Source / Courtesy : WiseGeek

Get an Understanding of Computer Terms

If you’re upgrading your PCs, you might run into many IT terms and computer-related words and phrases that are difficult to understand. We’re to help you know what you’re getting!


Also known as ‘chip’ or ‘CPU’, the processor controls everything your computer does. It lets you do several things like work, email and surf – all at the same time. More powerful processors are better for more demanding tasks so get one that performs a little above your current needs.



The computer uses random access memory (RAM) to process what the user is doing as they are doing it. This includes multitasking, writing a letter, editing a photo or browsing a web site. 4GB of RAM should be enough for most of your everyday needs, and you can always upgrade and add more RAM later.

Hard Drive

Think of the Hard Disk Drive (HDD) as your computer’s long-term memory. It acts as a filing cabinet for your documents, data, media files and so on. The size or capacity of a hard drive is measured in gigabytes. If you plan on storing a lot of videos and other big files, get a larger hard drive. Another option is to purchase an external USB 2.0 hard drive. Some new notebook PCs now use solid-state drives (SSD) with no moving parts, making them more resistant to shock, quieter and with faster information access.

Processor Number

Acting like a serial number, the processor number differentiates features within a processor family, with a higher number generally indicating more features. You can use this number to verify that your chosen processor includes the features you want. Keep in mind that processor numbers do not work across different processor families.

Intel® HD Graphics

Available as a built-in visual feature on selected Intel® Core™ processors, Intel® HD Graphics enables discrete 3D graphics performance without the added cost of a separate graphics card. You’ll enjoy crisp images with the highest frames per second for mainstream videos.00612012015

Intel® Quick Sync Video

Intel® Quick Sync Video accelerates hardware performance during video editing, burning and sharing to significantly reduce waiting time from hours to just minutes.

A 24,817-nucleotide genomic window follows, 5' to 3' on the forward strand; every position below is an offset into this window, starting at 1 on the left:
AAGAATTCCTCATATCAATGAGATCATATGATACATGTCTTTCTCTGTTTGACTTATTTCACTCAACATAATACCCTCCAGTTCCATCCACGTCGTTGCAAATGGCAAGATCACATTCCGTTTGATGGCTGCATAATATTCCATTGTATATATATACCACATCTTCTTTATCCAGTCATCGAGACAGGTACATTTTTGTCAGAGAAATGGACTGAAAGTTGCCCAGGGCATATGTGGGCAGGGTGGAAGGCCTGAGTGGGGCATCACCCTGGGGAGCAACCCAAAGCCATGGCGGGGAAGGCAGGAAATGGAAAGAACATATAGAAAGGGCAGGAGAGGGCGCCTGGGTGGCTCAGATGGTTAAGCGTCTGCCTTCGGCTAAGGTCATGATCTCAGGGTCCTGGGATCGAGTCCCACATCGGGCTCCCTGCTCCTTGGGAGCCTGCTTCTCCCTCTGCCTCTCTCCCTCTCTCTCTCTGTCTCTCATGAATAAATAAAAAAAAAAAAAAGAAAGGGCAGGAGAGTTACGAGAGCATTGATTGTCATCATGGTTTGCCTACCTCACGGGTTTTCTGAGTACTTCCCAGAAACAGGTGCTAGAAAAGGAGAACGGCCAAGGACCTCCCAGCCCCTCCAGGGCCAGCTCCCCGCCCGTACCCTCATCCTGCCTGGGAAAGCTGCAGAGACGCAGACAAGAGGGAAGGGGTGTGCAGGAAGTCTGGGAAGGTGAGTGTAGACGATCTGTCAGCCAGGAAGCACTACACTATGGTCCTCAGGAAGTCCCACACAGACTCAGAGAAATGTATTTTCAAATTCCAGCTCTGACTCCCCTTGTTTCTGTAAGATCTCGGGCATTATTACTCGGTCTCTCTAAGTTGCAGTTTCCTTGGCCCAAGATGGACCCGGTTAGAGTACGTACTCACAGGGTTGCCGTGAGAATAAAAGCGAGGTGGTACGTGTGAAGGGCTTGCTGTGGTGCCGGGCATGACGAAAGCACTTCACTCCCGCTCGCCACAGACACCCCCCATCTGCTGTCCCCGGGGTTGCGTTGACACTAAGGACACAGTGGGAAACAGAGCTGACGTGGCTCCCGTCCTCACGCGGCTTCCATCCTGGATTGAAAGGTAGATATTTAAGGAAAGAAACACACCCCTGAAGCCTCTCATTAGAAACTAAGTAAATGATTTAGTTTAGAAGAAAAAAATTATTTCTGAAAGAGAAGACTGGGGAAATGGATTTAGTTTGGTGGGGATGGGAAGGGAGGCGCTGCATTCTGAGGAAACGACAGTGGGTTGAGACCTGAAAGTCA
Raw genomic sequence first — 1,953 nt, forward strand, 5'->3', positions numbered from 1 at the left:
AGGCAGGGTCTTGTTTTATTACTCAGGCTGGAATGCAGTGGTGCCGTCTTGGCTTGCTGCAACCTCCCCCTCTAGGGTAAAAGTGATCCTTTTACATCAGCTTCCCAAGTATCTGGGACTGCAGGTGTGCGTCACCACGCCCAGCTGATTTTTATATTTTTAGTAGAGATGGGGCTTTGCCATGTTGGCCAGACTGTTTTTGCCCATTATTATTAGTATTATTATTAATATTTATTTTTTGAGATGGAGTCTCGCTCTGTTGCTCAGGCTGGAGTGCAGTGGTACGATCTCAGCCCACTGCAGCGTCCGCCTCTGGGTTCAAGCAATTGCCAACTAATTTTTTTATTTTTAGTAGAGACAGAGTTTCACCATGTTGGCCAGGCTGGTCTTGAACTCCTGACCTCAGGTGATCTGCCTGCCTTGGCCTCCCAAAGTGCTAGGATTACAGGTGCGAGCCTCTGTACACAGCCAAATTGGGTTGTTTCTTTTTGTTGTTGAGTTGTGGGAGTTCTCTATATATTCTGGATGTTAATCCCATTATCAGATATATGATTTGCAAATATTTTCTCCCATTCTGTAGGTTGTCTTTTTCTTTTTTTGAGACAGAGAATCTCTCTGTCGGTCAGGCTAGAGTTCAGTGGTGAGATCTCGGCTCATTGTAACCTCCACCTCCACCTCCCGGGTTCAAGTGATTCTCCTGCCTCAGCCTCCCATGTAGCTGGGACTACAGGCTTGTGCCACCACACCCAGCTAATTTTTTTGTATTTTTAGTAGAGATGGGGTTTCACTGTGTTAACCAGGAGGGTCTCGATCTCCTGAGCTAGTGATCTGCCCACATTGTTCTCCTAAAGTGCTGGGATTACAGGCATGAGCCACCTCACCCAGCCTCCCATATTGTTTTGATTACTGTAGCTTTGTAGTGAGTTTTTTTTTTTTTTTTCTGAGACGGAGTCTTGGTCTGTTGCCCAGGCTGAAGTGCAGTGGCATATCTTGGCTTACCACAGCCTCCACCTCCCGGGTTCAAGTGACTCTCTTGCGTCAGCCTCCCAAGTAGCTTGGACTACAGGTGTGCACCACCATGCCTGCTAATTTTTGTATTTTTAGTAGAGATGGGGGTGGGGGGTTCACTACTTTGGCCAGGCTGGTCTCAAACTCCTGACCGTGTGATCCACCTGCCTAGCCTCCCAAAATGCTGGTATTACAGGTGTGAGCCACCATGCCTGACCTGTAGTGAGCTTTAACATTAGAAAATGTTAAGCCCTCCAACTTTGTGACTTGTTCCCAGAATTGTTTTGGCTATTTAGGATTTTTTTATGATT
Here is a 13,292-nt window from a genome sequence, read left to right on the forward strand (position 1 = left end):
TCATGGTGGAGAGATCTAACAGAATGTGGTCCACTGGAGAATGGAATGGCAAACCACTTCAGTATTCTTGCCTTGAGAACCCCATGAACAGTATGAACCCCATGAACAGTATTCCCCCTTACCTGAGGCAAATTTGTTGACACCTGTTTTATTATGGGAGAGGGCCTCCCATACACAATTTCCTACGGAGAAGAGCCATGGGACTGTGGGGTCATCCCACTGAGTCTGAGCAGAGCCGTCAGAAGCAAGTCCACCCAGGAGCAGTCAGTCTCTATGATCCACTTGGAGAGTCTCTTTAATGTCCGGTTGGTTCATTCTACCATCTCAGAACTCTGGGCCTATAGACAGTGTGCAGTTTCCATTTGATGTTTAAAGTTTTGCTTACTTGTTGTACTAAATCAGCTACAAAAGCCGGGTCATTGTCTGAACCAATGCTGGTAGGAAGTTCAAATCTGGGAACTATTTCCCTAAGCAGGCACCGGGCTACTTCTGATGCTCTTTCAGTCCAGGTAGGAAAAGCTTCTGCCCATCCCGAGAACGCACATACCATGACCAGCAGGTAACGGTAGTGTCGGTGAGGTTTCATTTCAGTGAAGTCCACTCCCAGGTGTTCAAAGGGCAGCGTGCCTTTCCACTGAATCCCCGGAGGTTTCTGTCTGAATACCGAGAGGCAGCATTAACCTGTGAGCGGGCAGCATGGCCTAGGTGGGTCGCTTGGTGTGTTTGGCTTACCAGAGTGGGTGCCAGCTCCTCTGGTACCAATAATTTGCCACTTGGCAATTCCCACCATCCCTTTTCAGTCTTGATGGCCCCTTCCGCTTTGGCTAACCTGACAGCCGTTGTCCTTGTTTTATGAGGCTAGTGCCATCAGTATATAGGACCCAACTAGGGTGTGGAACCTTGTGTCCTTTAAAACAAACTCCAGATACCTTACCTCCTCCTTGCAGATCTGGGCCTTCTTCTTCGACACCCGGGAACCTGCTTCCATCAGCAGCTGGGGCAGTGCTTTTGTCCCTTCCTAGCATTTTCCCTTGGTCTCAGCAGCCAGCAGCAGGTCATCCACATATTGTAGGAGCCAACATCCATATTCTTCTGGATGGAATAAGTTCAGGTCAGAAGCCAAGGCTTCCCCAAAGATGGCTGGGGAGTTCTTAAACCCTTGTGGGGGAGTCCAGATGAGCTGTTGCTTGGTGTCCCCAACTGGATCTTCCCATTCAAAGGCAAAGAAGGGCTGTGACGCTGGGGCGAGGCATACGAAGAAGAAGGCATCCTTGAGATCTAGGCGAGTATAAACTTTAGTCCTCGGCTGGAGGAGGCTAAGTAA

Intel® InTru™ 3D Technology

Watch Blu-ray videos in stereo 3D and full 1080p resolution on your computer with Intel® InTru™ 3D Technology.

00712012015Intel® Turbo Boost Technology 2.0

A feature available on selected 4th gen Intel® Core™ processors, Intel® Turbo Boost Technology 2.0 automatically provides an even greater boost of speed to reduce lag time to meet the heavy processing demands of high-end apps.

Integrated Graphics

A graphics component needed to view images. Integrated graphics offers the performance for everyday tasks like watching HD videos, viewing photos and creating presentations. Standard in selected Intel® Core™ processors, integrated graphics improve graphics performance and notebook battery life.

Intel® Clear Video Technology00812012015

Intel® Clear Video Technology delivers higher visual performance for sharper images, richer colour and superior audio and video playback.

Intel® Wireless Display

This built-in visual feature allows you to wirelessly view your personal content, online TV programmes, films and videos on your home TV screen.

00912012015Clock Speed

Just like a stopwatch, clock speed measures how fast your processor performs one activity cycle. A faster clock speed enables your computer to execute instructions more quickly, benefitting most applications from spreadsheets to video editing and more. Clock speed rates are shown in gigahertz (GHz). (See GHz)

Gigahertz (GHz)

A unit to measurement commonly used to express processor speed, also referred to as clock speed. 1 Gigahertz (GHz) = 1 billion cycles per second. A higher number used to mean a faster processor, but advances in technology have made chips more efficient. For this reason it’s not advisable to compare performance based on GHz or clock speed alone. (See Clock Speed)

nm (nanometre)

A unit of measure, a nanometre (nm) is one-billionth of a metre. The transistors on Intel’s latest processors are just 32nm wide, with older models at 45nm and 65nm. The smaller size allows transistors to be packed more densely, leak less energy, produce less heat and switch faster, so processors run faster, use less power and are more energy-efficient.